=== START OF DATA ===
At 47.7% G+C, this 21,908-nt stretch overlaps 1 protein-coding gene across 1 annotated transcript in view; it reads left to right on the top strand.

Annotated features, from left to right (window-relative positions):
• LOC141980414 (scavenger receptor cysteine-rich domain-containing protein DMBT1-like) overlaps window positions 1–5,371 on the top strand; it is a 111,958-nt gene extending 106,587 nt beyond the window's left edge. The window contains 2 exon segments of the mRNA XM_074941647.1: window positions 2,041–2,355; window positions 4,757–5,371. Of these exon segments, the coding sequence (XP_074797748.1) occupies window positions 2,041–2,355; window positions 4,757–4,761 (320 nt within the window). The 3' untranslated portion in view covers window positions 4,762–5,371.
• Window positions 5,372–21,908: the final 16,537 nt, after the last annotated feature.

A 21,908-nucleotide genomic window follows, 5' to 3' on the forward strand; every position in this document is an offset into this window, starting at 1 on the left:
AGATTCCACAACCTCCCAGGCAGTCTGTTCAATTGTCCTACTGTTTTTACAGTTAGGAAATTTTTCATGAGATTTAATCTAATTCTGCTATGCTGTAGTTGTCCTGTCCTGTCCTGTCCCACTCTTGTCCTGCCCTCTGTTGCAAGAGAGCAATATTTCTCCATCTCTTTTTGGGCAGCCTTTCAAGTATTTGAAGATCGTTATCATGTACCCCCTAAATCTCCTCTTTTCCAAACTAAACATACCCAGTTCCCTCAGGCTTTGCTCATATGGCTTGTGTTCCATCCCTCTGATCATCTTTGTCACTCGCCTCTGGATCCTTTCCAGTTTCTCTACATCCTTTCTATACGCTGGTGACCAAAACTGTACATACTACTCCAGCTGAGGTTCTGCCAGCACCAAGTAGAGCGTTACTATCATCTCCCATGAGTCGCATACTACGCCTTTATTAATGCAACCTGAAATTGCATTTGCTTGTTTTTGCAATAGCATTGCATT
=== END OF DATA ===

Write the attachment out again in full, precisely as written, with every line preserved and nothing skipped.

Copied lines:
At 47.7% G+C, this 21,908-nt stretch overlaps 1 protein-coding gene across 1 annotated transcript in view; it reads left to right on the top strand.

Annotated features, from left to right (window-relative positions):
• LOC141980414 (scavenger receptor cysteine-rich domain-containing protein DMBT1-like) overlaps window positions 1–5,371 on the top strand; it is a 111,958-nt gene extending 106,587 nt beyond the window's left edge. The window contains 2 exon segments of the mRNA XM_074941647.1: window positions 2,041–2,355; window positions 4,757–5,371. Of these exon segments, the coding sequence (XP_074797748.1) occupies window positions 2,041–2,355; window positions 4,757–4,761 (320 nt within the window). The 3' untranslated portion in view covers window positions 4,762–5,371.
• Window positions 5,372–21,908: the final 16,537 nt, after the last annotated feature.

A 21,908-nucleotide genomic window follows, 5' to 3' on the forward strand; every position in this document is an offset into this window, starting at 1 on the left:
AGATTCCACAACCTCCCAGGCAGTCTGTTCAATTGTCCTACTGTTTTTACAGTTAGGAAATTTTTCATGAGATTTAATCTAATTCTGCTATGCTGTAGTTGTCCTGTCCTGTCCTGTCCCACTCTTGTCCTGCCCTCTGTTGCAAGAGAGCAATATTTCTCCATCTCTTTTTGGGCAGCCTTTCAAGTATTTGAAGATCGTTATCATGTACCCCCTAAATCTCCTCTTTTCCAAACTAAACATACCCAGTTCCCTCAGGCTTTGCTCATATGGCTTGTGTTCCATCCCTCTGATCATCTTTGTCACTCGCCTCTGGATCCTTTCCAGTTTCTCTACATCCTTTCTATACGCTGGTGACCAAAACTGTACATACTACTCCAGCTGAGGTTCTGCCAGCACCAAGTAGAGCGTTACTATCATCTCCCATGAGTCGCATACTACGCCTTTATTAATGCAACCTGAAATTGCATTTGCTTGTTTTTGCAATAGCATTGCATT